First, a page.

Woman breathing
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Today, simply reduce—by one—the breath count you have been using for the Portable Minute. So if you normally count to 20 for a Portable Minute, today just go up to 19. We'll call this a Portable Less-Than-A-Minute.

Continue doing a warm-up and a cool-down if you find them helpful, and make sure you are still experiencing about the same sense of alert relaxation in a Less-Than-A-Minute that you had been experiencing in the Portable Minute. Also, make sure to go all the way to the end of your count, whatever it is.

Remember: There's no need to experience radical enlightenment or even profound peace in this space of time—though it's certainly okay if you do. It's more important just to realize you can actually shift your mental state in a peaceful direction...and that you can do it fairly quickly.

That's all you have to do for today; but tomorrow, I want you to reduce your breath count again by one. Then keep reducing your breath count—one per day, one day at a time.

As you reduce your breath count, you may wonder how far this can go. Well, you are going to reduce the length of your Less-Than-A-Minute until you get the same sense of alert peacefulness that used to take a whole minute—in just one in and out breath. Then, somewhere around one breath, you will be very close to a moment and its extraordinary potential.

If you find you are not experiencing the same level of relaxed alertness you used to experience in your Portable Minute, just add back a few breaths. Or go back to the Portable Minute, or even the Basic Minute. It's perfectly fine to complete this course at your own pace. There's no point in getting stressed about it.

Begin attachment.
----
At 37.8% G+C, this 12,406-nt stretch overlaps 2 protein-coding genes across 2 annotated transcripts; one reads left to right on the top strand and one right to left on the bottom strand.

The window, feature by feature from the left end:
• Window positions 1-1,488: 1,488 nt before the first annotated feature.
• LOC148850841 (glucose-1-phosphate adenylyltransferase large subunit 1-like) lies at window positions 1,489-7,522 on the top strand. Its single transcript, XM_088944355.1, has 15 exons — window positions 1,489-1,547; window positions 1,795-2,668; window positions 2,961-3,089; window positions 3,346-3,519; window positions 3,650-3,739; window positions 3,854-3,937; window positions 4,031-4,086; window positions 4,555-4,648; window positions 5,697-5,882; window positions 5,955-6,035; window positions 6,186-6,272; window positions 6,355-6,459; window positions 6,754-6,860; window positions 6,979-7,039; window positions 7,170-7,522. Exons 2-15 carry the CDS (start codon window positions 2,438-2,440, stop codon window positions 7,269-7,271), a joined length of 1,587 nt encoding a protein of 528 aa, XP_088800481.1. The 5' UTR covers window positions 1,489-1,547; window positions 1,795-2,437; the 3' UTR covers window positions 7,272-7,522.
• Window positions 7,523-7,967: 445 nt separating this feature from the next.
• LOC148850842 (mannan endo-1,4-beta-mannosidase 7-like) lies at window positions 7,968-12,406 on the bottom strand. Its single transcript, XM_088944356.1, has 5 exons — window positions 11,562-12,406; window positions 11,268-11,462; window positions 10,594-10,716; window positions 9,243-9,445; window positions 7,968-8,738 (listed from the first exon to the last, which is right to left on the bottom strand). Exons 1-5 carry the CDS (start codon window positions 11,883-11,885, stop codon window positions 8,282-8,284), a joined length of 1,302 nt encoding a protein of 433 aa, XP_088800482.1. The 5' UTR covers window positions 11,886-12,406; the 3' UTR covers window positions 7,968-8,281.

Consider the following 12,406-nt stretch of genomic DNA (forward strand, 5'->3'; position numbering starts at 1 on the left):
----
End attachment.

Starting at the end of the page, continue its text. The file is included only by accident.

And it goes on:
The biggest challenge you will face, as you get closer to the moment, is to believe you can achieve something so significant—a change of mind—so quickly. For the next six days, I will be explaining what a moment really is, why it is inherently miraculous and why it really is possible to meditate in one. This next section of the course is fairly philosophical, but my goal is practical—to help you understand just how much is possible.

For today, reduce your Portable Minute by one. Then keep reducing that count in your own time, one breath at a time.

Martin Boroson is a playful, practical new voice in the next wave of meditation teachers. Author of One-Moment Meditation: Stillness for People on the Go, he lectures on the benefits of a meditative mind for decision-making and leadership. Marty studied philosophy at Yale, earned an MBA from the Yale School of Management and is a formal student of Zen. Visit his website for One-Moment Meditation® help and resources, tweet him at @takeamoment or find him on Facebook.

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Did you reduce your Portable Minute today? How did it go? Let us know—leave your comments and questions below!